The Stepford Wives and The Men Who Love Them

The Stepford Wives (1975)

Starring: Katharine Ross, Paula Prentiss, Peter Masterson, Nanette Newman, Tina Louise
Directed by: Bryan Forbes
Synopsis(unknown source):

“Ira Levin’s scary novel about forced conformity in a small Connecticut town made for this compelling 1975 thriller. Katharine Ross stars as a city woman who moves with her husband to Stepford and is startled by how perpetually happy many of the local women seem to be. Her search for an answer reveals a plot to replace troublesome real wives with more accommodating fake ones (not unlike the alien takeover in Invasion of the Body Snatchers). The closer she gets to the truth, the more danger she faces–not to mention the likelihood that the men in town intend to replace her as well. Screenwriter William Goldman (Butch Cassidy and the Sundance Kid) and director Bryan Forbes (King Rat) made this a taut, tense semiclassic with a healthy dose of satiric wit.”

This film is an absolute masterpiece. There’s no need to even bother going to see the awful remake.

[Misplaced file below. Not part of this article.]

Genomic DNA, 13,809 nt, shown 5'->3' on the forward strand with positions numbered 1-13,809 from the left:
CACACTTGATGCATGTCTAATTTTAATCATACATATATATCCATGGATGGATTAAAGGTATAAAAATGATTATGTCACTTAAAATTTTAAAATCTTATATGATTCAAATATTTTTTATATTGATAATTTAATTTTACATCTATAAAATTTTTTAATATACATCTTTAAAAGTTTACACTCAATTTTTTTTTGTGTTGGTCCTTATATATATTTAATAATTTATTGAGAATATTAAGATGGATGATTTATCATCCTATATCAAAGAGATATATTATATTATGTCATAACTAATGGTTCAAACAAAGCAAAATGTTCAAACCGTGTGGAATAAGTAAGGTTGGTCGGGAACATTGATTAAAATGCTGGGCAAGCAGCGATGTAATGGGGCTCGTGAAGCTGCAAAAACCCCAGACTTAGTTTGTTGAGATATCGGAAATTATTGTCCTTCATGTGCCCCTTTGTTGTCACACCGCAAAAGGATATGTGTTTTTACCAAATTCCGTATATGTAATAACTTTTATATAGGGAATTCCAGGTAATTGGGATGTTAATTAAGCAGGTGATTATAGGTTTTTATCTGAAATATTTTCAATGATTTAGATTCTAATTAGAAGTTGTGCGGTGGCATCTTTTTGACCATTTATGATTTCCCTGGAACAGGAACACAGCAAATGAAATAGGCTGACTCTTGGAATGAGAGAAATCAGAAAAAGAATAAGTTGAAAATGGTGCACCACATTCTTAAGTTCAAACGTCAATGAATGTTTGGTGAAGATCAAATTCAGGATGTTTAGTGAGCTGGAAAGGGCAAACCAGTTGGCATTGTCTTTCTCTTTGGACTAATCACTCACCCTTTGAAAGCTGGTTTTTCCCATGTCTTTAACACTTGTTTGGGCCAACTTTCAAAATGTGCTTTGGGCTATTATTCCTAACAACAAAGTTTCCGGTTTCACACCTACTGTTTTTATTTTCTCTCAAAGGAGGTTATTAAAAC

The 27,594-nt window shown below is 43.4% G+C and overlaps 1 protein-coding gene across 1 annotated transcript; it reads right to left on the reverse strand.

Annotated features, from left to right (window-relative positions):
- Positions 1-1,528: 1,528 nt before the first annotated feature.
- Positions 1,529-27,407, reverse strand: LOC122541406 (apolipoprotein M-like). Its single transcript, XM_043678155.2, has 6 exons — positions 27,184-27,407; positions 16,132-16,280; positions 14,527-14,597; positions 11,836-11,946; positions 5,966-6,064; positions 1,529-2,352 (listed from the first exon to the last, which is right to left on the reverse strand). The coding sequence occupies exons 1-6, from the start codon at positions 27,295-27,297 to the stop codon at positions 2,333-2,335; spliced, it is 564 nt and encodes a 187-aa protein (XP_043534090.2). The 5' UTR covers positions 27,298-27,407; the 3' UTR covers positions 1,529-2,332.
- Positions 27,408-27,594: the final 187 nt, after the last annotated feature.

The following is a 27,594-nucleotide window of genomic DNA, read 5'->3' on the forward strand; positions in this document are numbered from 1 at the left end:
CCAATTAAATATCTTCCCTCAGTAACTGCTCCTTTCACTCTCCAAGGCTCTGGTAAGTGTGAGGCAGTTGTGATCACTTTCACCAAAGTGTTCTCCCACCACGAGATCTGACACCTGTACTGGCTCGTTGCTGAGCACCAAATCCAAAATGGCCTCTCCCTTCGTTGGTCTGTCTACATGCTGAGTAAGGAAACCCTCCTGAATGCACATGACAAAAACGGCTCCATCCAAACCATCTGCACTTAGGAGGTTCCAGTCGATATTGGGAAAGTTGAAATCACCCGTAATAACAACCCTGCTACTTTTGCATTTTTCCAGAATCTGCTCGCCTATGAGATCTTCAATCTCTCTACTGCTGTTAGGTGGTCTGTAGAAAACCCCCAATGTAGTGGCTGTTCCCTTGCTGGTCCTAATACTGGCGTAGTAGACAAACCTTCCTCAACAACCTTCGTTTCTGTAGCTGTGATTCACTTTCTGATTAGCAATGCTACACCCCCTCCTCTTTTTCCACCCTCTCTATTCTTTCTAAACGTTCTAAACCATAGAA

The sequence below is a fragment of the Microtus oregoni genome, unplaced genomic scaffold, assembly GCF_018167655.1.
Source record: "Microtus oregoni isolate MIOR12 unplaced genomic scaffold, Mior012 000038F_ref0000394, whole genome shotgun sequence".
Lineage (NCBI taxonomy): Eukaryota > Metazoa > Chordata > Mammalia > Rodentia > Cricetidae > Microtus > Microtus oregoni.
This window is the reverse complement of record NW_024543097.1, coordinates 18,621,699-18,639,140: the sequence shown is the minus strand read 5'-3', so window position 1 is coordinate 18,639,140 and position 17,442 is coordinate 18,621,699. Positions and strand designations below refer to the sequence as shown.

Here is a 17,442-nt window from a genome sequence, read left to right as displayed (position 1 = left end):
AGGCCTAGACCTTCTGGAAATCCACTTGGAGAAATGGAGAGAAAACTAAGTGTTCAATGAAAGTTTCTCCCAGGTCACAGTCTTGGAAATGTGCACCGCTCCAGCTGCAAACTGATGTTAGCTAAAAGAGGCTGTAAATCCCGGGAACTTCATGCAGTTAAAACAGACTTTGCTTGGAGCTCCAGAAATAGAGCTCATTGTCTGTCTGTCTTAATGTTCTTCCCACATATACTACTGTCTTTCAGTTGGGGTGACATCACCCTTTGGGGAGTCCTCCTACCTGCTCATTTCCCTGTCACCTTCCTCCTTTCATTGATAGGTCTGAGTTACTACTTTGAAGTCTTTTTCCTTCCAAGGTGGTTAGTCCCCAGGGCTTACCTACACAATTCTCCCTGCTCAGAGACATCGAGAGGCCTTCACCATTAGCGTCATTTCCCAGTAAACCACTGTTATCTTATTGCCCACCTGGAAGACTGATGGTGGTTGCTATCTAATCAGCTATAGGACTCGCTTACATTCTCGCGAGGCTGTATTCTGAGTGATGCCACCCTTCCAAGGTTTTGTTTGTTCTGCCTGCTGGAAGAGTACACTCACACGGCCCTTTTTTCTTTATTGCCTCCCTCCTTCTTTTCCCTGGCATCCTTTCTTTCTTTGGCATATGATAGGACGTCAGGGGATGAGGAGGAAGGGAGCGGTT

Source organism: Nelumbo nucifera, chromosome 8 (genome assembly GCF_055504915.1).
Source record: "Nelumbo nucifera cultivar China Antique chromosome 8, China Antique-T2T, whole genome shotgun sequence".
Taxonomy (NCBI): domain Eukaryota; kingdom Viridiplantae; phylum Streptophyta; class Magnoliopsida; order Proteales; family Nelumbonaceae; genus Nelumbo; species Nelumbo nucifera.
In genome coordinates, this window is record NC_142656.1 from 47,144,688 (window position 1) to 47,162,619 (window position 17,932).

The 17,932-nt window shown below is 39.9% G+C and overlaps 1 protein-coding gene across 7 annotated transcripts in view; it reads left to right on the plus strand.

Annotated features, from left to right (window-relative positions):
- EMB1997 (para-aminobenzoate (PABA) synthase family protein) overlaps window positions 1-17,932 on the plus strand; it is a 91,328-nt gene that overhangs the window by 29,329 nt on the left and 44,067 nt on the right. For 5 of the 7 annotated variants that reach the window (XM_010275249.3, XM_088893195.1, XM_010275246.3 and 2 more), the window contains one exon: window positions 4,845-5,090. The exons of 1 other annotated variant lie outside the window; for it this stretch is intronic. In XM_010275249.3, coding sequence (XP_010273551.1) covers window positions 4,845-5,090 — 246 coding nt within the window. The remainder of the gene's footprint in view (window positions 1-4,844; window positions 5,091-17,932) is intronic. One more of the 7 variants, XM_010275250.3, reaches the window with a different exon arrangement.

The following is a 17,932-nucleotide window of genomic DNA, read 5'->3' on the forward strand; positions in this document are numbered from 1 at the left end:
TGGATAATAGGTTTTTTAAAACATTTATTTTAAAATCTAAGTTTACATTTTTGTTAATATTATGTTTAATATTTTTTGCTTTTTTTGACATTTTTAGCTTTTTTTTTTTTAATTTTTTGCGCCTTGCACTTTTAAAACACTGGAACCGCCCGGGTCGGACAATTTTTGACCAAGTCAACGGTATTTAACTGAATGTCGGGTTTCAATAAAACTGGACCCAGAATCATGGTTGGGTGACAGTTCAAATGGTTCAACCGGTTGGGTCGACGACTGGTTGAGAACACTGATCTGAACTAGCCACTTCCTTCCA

It’s very easy for one to identify with the men in this movie. Early on we see as Katharine Ross’s husband works hard to provide for her and loves her deeply. Her character comes off as nagging, nitpicking, and unreasonable and though she loves him she complains constantly and is obsessed with her “goddamned picture taking”. She resents him for leaving the big city and wanting to settle down in a mansion in stepford. He gets invited to join the town’s “mens association” where it’s revealed to him that all the wives in the town have been killed and replaced by robots and he must do the same to his. He agrees reluctantly though none of this is shown in the film as everything is seen through the wife’s eyes. The rest of the film consists of Ross’s character trying to figure out what is going on in stepford, and even as she slowly puts together the clues of what happend to the wives she is ultimately unable to avoid sharing their fate.

I’ve often fantasized that I could have cloned versions of the girls I like only i’d “make them reasonable”. Yet what makes this film so poignant is how it illustrates that the annoying qualities of girls, that can make them so difficult and unaccommodating, are precisely what gives them their appeal. I may roll my eyes at a girl’s constant indecisiveness, or get aggravated when they don’t do what i want. I might think the things they’re into are lame, their hobbies pointless, their coldness heartbreaking….but in the end i just grin and bear it because the truth is that deep down I love them so fucking much for being human.

unrelated footnote:
I’m pretty sure this movie is what created my affinity for girls who wear head scarves.

stepford

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